Saturday, February 25, 2006

And the hits just keep on comin'

NewFNP has been on hiatus, largely although not entirely due to a lack of fun/interesting stories to share. Nonetheless, as newFNP indugles in a some moments of reflection here and there, she finds that there are some stories worth sharing.

In the on-going series of firsts, allow newFNP to share some of the new experiences she has had in the past two weeks:

-first patient passing out, becoming diaphoretic and having a BP of 68/42 and a HR of 40 during venipuncture.

-first patient with 8+ hours of uncontrolled epistaxis coupled with first experience of being unable to find 1:1000 epi and served with a side of being the only provider in the clinic.

-first realization that my 19-year old patient is engaged to and not the daughter of my 58-year old patient. Permit me an aside, s'il vous plait. Upon further questioning, this young woman disclosed that she and her partner had begun "dating" when she was an assumingly worldly 13-years old. Their son is three. What was her life like that a then 52-year old man was attractive to her? Where were her parents? Why did the man troll down that path of pedophilia? And why is the gentleman I know today, the same man who was screwing a child, so incredibly likeable?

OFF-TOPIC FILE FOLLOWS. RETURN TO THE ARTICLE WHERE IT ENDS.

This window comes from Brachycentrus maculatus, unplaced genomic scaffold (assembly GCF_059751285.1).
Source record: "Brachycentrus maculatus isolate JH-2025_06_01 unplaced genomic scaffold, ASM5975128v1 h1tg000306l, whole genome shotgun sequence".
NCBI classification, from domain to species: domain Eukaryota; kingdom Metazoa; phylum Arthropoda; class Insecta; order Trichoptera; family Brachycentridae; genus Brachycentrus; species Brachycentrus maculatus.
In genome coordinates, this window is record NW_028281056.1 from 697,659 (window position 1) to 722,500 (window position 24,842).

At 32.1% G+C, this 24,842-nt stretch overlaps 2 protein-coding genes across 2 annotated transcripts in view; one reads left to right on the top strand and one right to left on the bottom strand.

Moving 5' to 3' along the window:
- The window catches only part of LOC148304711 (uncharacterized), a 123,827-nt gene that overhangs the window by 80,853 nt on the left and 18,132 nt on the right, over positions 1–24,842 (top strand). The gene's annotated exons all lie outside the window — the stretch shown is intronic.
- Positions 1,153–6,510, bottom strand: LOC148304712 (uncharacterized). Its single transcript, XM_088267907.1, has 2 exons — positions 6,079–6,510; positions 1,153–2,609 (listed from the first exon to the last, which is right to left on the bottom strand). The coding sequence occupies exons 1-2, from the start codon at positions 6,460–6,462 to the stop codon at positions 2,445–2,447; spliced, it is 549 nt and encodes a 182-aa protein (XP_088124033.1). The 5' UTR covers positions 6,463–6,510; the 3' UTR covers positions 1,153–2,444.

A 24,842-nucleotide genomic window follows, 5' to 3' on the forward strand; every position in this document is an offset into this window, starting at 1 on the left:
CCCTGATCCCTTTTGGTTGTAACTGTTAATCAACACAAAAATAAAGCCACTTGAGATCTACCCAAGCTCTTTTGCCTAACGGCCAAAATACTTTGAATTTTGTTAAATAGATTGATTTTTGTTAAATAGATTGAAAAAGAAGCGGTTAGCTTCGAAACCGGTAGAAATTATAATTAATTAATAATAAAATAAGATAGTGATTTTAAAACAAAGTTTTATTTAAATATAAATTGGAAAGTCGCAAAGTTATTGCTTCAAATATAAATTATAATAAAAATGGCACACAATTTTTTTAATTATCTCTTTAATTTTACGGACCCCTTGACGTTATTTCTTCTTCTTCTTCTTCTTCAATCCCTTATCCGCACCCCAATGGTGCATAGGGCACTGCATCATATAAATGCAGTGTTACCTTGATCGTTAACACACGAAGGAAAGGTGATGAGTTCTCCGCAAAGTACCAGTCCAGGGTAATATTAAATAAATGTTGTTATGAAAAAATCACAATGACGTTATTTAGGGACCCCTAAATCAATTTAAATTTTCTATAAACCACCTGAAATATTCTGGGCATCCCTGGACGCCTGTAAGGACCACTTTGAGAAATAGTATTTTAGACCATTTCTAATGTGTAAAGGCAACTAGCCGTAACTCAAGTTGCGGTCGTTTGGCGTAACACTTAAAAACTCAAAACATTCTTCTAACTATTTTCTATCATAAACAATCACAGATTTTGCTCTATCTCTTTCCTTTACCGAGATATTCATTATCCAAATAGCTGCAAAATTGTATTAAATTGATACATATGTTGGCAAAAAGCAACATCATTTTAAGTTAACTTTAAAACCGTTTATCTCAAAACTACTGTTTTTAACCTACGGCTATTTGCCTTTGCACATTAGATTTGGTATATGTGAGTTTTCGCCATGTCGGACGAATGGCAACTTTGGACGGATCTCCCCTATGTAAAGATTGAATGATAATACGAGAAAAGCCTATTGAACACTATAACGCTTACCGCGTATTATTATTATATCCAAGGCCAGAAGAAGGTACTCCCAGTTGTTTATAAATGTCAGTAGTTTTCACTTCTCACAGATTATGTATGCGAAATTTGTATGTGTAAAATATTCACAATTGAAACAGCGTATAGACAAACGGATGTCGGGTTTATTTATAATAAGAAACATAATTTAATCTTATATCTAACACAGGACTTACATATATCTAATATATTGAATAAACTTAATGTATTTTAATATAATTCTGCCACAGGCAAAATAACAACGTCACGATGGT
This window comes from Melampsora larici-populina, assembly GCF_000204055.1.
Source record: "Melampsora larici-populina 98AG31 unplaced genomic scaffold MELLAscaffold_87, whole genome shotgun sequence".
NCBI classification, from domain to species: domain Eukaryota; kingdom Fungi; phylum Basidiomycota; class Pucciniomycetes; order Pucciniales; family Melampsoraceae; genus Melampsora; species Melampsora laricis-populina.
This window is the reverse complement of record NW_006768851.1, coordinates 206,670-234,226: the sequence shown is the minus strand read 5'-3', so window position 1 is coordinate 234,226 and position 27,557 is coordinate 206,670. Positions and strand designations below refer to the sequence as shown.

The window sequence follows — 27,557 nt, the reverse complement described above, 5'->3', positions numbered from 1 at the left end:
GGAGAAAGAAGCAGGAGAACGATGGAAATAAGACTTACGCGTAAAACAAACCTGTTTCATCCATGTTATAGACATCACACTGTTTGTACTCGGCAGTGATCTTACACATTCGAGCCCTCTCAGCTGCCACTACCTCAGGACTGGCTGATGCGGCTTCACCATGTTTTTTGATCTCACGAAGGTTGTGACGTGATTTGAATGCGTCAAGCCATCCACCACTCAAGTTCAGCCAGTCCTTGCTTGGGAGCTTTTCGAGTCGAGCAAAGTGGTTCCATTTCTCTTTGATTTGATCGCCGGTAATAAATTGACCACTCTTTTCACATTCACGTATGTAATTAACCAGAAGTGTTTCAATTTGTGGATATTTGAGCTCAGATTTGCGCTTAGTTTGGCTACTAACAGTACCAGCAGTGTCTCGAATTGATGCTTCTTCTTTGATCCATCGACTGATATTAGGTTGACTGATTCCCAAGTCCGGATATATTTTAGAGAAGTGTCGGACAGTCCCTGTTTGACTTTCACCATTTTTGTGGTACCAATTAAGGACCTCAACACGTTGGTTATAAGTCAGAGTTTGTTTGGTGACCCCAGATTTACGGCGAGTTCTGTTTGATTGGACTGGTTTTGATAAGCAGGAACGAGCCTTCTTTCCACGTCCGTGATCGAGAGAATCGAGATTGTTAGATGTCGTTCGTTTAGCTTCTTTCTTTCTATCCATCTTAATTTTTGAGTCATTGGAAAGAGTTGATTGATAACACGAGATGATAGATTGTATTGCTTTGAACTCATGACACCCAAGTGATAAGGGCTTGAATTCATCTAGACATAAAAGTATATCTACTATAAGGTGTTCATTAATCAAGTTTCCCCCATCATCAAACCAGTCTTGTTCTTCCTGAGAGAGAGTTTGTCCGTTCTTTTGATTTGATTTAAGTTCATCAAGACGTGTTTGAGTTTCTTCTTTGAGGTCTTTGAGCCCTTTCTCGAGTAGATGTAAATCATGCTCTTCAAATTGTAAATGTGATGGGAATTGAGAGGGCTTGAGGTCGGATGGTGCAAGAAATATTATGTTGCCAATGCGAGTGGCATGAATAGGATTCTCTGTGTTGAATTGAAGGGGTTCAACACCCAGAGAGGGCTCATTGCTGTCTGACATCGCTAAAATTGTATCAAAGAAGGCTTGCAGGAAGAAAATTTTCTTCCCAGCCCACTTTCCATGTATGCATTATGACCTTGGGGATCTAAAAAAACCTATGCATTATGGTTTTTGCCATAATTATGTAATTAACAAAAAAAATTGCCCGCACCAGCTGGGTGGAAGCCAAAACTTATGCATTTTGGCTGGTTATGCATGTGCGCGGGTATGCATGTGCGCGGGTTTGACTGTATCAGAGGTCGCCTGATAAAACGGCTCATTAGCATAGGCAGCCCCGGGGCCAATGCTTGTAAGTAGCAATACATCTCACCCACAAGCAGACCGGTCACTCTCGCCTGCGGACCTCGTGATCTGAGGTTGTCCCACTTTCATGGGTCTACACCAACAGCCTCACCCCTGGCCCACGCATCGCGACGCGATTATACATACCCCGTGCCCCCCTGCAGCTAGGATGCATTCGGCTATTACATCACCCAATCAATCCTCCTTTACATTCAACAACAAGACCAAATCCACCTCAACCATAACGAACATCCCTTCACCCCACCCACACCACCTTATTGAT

-first suspected child abuse reporting call, only it wasn't suspected. Note: don't forget to ask what the child is hit with, ie. a belt, a hand, a shitty start to life.

-first time of blinking back tears due to feeling utterly overwhelmed, suprisingly not on the same day as the child abuse report.

-first time looking in an ear and seeing something resembling the aftermath of a roadside bomb. Shades of red and gray, jagged edges to a clearly blown TM. Tumor v. traumatic rupture of TM? Let's have the ED decide.

Oh, life. Is it too soon to ask for a raise?


Nurse Practitioners Save Lives said...

It's never too soon to ask for a raise! Of course, they never think it's time to give one.. What a pervert to be after such a youngster! How disgusting some people are..

Anonymous said...

wait - so what did you do with the diaphoretic patient, ammonia salts and a close monitor of the vitals? epi?